Bournemouth appoints a new Coroner for Dorset

Posted on Thursday 8th December 2016

Bournemouth appoints a new Coroner for Dorset

Following the announcement that Sheriff Payne, Senior Coroner for Dorset, will retire in early 2017, Bournemouth Council are delighted to announce the appointment of Rachael Griffin who will become the new Senior Coroner for the County upon his retirement. This appointment was ratified by Bournemouth’s Full Council on 6th December.

Rachael who was born in Bolton, graduated from Nottingham Trent University with a law degree and completed her legal practice at the University of Central Lancashire, became a solicitor for one of the leading law firms in the North West of England, specialising in criminal and prison law. Rachael leaves her position as Assistant Coroner in Manchester West to take over her Dorset role in February 2017.

As part of a tri-partite arrangement covering the whole of Dorset County, Rachel will be hosted in Bournemouth and will act as Coroner for the County representing Bournemouth Borough Council, Borough of Poole, and Dorset County Council.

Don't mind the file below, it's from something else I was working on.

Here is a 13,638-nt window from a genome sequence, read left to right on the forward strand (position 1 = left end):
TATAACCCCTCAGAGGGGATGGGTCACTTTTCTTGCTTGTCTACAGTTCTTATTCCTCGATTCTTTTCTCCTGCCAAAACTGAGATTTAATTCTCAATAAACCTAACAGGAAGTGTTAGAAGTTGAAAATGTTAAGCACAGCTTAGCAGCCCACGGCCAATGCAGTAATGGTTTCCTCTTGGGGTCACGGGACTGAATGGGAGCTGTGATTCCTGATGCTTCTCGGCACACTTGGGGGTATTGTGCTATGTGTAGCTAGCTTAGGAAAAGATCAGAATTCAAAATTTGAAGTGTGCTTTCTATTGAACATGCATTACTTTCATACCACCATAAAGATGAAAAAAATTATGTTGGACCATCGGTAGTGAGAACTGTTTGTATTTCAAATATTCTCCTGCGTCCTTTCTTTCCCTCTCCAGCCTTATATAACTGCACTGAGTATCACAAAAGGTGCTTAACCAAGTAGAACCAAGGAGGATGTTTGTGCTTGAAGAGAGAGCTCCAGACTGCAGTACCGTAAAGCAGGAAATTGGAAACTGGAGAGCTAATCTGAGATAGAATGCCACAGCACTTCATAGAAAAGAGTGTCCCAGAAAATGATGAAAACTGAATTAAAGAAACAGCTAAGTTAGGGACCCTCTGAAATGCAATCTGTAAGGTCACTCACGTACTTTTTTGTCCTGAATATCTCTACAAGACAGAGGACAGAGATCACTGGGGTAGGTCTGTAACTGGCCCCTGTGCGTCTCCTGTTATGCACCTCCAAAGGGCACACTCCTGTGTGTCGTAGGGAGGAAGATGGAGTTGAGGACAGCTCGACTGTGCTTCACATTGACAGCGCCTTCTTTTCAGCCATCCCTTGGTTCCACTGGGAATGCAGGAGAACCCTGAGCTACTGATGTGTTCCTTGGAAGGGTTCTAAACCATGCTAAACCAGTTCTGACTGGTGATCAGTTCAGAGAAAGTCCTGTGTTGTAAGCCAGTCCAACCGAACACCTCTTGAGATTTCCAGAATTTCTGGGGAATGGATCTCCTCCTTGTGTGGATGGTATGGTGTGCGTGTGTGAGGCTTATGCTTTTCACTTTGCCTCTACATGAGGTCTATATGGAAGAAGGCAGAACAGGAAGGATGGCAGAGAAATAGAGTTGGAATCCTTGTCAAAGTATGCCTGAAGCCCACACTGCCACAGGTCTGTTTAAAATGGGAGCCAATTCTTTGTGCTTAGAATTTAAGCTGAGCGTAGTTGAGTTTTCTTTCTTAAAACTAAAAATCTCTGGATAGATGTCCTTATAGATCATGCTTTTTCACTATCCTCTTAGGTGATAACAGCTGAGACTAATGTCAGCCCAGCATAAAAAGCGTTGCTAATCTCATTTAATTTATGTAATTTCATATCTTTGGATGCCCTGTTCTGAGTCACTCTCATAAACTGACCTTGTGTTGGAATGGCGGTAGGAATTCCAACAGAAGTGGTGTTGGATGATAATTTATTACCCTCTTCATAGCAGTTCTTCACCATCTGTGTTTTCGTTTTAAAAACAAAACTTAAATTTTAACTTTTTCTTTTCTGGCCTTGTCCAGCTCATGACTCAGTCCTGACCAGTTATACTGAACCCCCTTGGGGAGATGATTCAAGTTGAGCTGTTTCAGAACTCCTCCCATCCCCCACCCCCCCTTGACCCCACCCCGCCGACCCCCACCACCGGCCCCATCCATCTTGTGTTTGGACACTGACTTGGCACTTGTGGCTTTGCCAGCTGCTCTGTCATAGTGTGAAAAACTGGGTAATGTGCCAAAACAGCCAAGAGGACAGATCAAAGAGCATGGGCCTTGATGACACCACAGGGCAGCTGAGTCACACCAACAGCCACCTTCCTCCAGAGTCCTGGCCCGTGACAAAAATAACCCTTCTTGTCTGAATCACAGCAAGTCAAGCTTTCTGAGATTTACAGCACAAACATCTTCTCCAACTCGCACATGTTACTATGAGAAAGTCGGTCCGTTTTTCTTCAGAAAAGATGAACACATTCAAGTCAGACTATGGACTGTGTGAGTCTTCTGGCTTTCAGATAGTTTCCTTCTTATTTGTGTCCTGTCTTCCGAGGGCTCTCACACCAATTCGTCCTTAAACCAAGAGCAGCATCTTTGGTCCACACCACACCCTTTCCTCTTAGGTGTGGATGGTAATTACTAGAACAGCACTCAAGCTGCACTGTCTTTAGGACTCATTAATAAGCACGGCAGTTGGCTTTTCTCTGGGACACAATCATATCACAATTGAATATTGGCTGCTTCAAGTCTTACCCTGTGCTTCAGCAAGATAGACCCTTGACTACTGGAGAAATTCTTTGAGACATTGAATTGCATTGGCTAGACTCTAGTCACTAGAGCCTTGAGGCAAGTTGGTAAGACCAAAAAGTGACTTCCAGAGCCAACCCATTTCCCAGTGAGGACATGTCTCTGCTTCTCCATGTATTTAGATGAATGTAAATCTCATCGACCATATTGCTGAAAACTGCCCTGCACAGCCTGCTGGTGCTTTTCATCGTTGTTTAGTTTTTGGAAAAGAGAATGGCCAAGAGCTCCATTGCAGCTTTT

All three councils would like to thank Sheriff Payne for his 16 years of dedicated service as Dorset’s Coroner and wish him well for his retirement.

The Chief Coroner, an office created by the Coroners and Justice Act 2009, is head of the coroner system, providing national leadership for coroners in England and Wales.

Following the introduction of this legislation, all coroner appointments are now made by the relevant Local Authority in charge of the coroner area for which the senior coroner has responsibility.

Where a senior coroner vacancy arises the relevant local authority must appoint a new senior coroner under section 23 paragraph 1(1) of Schedule 3 of the 2009 Act.

Once a candidate is proposed for appointment the formal written consent of the Chief Coroner and, separately, the Lord Chancellor, must be obtained.

There are usually about 500,000 registered deaths in England and Wales every year; 45% of all registered deaths are reported to coroners. The vast majority of cases reported to the coroner are signed off after preliminary inquiries, with or without a post-mortem examination, as being deaths from natural causes.

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